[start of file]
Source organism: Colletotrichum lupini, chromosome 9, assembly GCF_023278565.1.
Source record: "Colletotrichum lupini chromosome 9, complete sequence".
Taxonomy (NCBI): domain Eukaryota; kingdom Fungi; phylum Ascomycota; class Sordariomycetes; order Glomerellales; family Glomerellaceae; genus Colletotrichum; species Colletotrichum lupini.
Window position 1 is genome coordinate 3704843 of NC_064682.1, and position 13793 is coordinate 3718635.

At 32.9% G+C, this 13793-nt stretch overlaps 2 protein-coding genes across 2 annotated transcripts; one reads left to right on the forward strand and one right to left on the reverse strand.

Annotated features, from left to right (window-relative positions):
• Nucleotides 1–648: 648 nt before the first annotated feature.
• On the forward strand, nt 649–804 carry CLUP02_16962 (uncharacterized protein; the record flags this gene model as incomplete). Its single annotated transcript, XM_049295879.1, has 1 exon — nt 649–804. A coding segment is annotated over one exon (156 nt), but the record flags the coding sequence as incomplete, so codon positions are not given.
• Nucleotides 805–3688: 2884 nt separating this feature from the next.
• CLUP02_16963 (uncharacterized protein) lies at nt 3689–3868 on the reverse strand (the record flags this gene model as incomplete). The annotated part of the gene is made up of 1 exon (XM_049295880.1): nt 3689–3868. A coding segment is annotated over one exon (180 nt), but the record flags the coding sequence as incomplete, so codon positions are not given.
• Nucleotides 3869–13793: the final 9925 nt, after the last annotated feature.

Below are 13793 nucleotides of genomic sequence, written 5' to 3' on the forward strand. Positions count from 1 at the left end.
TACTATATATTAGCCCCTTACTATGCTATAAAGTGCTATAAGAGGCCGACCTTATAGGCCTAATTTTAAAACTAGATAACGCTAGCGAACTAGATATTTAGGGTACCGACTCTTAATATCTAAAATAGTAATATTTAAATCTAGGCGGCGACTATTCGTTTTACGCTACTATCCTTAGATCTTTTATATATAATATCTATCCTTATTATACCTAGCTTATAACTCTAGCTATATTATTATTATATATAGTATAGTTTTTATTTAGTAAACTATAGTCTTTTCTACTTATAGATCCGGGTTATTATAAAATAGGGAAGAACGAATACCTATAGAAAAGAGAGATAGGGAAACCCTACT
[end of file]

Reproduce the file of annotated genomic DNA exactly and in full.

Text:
Source organism: Colletotrichum lupini, chromosome 9, assembly GCF_023278565.1.
Source record: "Colletotrichum lupini chromosome 9, complete sequence".
Taxonomy (NCBI): domain Eukaryota; kingdom Fungi; phylum Ascomycota; class Sordariomycetes; order Glomerellales; family Glomerellaceae; genus Colletotrichum; species Colletotrichum lupini.
Window position 1 is genome coordinate 3704843 of NC_064682.1, and position 13793 is coordinate 3718635.

At 32.9% G+C, this 13793-nt stretch overlaps 2 protein-coding genes across 2 annotated transcripts; one reads left to right on the forward strand and one right to left on the reverse strand.

Annotated features, from left to right (window-relative positions):
• Nucleotides 1–648: 648 nt before the first annotated feature.
• On the forward strand, nt 649–804 carry CLUP02_16962 (uncharacterized protein; the record flags this gene model as incomplete). Its single annotated transcript, XM_049295879.1, has 1 exon — nt 649–804. A coding segment is annotated over one exon (156 nt), but the record flags the coding sequence as incomplete, so codon positions are not given.
• Nucleotides 805–3688: 2884 nt separating this feature from the next.
• CLUP02_16963 (uncharacterized protein) lies at nt 3689–3868 on the reverse strand (the record flags this gene model as incomplete). The annotated part of the gene is made up of 1 exon (XM_049295880.1): nt 3689–3868. A coding segment is annotated over one exon (180 nt), but the record flags the coding sequence as incomplete, so codon positions are not given.
• Nucleotides 3869–13793: the final 9925 nt, after the last annotated feature.

Below are 13793 nucleotides of genomic sequence, written 5' to 3' on the forward strand. Positions count from 1 at the left end.
TACTATATATTAGCCCCTTACTATGCTATAAAGTGCTATAAGAGGCCGACCTTATAGGCCTAATTTTAAAACTAGATAACGCTAGCGAACTAGATATTTAGGGTACCGACTCTTAATATCTAAAATAGTAATATTTAAATCTAGGCGGCGACTATTCGTTTTACGCTACTATCCTTAGATCTTTTATATATAATATCTATCCTTATTATACCTAGCTTATAACTCTAGCTATATTATTATTATATATAGTATAGTTTTTATTTAGTAAACTATAGTCTTTTCTACTTATAGATCCGGGTTATTATAAAATAGGGAAGAACGAATACCTATAGAAAAGAGAGATAGGGAAACCCTACT